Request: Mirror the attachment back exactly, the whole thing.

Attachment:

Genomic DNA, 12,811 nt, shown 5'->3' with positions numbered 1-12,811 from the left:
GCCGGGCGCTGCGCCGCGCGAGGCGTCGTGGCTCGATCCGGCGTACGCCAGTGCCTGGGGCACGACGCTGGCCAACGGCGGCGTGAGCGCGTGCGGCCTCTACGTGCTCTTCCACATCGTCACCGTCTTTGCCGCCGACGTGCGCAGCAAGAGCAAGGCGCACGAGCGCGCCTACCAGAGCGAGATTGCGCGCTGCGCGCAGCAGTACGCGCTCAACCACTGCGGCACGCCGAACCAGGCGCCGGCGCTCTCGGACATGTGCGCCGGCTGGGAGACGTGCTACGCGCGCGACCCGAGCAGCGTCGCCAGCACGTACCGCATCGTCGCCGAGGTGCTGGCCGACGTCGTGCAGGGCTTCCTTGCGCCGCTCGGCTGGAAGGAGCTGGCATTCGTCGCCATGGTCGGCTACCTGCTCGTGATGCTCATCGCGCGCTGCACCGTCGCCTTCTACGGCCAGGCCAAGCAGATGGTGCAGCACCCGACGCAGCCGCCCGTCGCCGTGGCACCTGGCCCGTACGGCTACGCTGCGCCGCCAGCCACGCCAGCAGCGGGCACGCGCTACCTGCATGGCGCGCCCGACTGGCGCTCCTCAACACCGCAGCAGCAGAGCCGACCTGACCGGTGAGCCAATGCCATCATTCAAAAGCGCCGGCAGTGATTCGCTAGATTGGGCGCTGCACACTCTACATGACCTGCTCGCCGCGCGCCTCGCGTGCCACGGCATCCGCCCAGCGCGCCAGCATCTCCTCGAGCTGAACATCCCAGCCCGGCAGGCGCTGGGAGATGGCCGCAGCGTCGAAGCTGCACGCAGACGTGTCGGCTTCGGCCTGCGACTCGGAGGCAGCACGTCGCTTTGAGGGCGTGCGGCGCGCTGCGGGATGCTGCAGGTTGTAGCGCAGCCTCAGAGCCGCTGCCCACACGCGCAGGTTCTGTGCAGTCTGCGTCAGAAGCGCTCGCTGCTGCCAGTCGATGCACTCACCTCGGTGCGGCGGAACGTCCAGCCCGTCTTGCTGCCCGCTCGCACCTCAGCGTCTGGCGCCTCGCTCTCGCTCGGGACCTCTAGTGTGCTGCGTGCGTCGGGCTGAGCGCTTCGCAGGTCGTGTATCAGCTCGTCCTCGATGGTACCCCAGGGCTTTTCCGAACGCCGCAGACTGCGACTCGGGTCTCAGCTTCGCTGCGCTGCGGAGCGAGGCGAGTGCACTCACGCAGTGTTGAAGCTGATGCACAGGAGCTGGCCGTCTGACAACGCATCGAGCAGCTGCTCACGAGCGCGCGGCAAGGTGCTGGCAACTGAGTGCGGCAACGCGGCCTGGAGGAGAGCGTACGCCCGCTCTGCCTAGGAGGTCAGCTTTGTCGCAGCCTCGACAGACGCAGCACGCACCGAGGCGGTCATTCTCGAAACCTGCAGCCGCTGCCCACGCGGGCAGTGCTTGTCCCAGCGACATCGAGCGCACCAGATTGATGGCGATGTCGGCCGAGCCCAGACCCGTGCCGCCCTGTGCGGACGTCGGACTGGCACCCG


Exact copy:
Genomic DNA, 12,811 nt, shown 5'->3' with positions numbered 1-12,811 from the left:
GCCGGGCGCTGCGCCGCGCGAGGCGTCGTGGCTCGATCCGGCGTACGCCAGTGCCTGGGGCACGACGCTGGCCAACGGCGGCGTGAGCGCGTGCGGCCTCTACGTGCTCTTCCACATCGTCACCGTCTTTGCCGCCGACGTGCGCAGCAAGAGCAAGGCGCACGAGCGCGCCTACCAGAGCGAGATTGCGCGCTGCGCGCAGCAGTACGCGCTCAACCACTGCGGCACGCCGAACCAGGCGCCGGCGCTCTCGGACATGTGCGCCGGCTGGGAGACGTGCTACGCGCGCGACCCGAGCAGCGTCGCCAGCACGTACCGCATCGTCGCCGAGGTGCTGGCCGACGTCGTGCAGGGCTTCCTTGCGCCGCTCGGCTGGAAGGAGCTGGCATTCGTCGCCATGGTCGGCTACCTGCTCGTGATGCTCATCGCGCGCTGCACCGTCGCCTTCTACGGCCAGGCCAAGCAGATGGTGCAGCACCCGACGCAGCCGCCCGTCGCCGTGGCACCTGGCCCGTACGGCTACGCTGCGCCGCCAGCCACGCCAGCAGCGGGCACGCGCTACCTGCATGGCGCGCCCGACTGGCGCTCCTCAACACCGCAGCAGCAGAGCCGACCTGACCGGTGAGCCAATGCCATCATTCAAAAGCGCCGGCAGTGATTCGCTAGATTGGGCGCTGCACACTCTACATGACCTGCTCGCCGCGCGCCTCGCGTGCCACGGCATCCGCCCAGCGCGCCAGCATCTCCTCGAGCTGAACATCCCAGCCCGGCAGGCGCTGGGAGATGGCCGCAGCGTCGAAGCTGCACGCAGACGTGTCGGCTTCGGCCTGCGACTCGGAGGCAGCACGTCGCTTTGAGGGCGTGCGGCGCGCTGCGGGATGCTGCAGGTTGTAGCGCAGCCTCAGAGCCGCTGCCCACACGCGCAGGTTCTGTGCAGTCTGCGTCAGAAGCGCTCGCTGCTGCCAGTCGATGCACTCACCTCGGTGCGGCGGAACGTCCAGCCCGTCTTGCTGCCCGCTCGCACCTCAGCGTCTGGCGCCTCGCTCTCGCTCGGGACCTCTAGTGTGCTGCGTGCGTCGGGCTGAGCGCTTCGCAGGTCGTGTATCAGCTCGTCCTCGATGGTACCCCAGGGCTTTTCCGAACGCCGCAGACTGCGACTCGGGTCTCAGCTTCGCTGCGCTGCGGAGCGAGGCGAGTGCACTCACGCAGTGTTGAAGCTGATGCACAGGAGCTGGCCGTCTGACAACGCATCGAGCAGCTGCTCACGAGCGCGCGGCAAGGTGCTGGCAACTGAGTGCGGCAACGCGGCCTGGAGGAGAGCGTACGCCCGCTCTGCCTAGGAGGTCAGCTTTGTCGCAGCCTCGACAGACGCAGCACGCACCGAGGCGGTCATTCTCGAAACCTGCAGCCGCTGCCCACGCGGGCAGTGCTTGTCCCAGCGACATCGAGCGCACCAGATTGATGGCGATGTCGGCCGAGCCCAGACCCGTGCCGCCCTGTGCGGACGTCGGACTGGCACCCG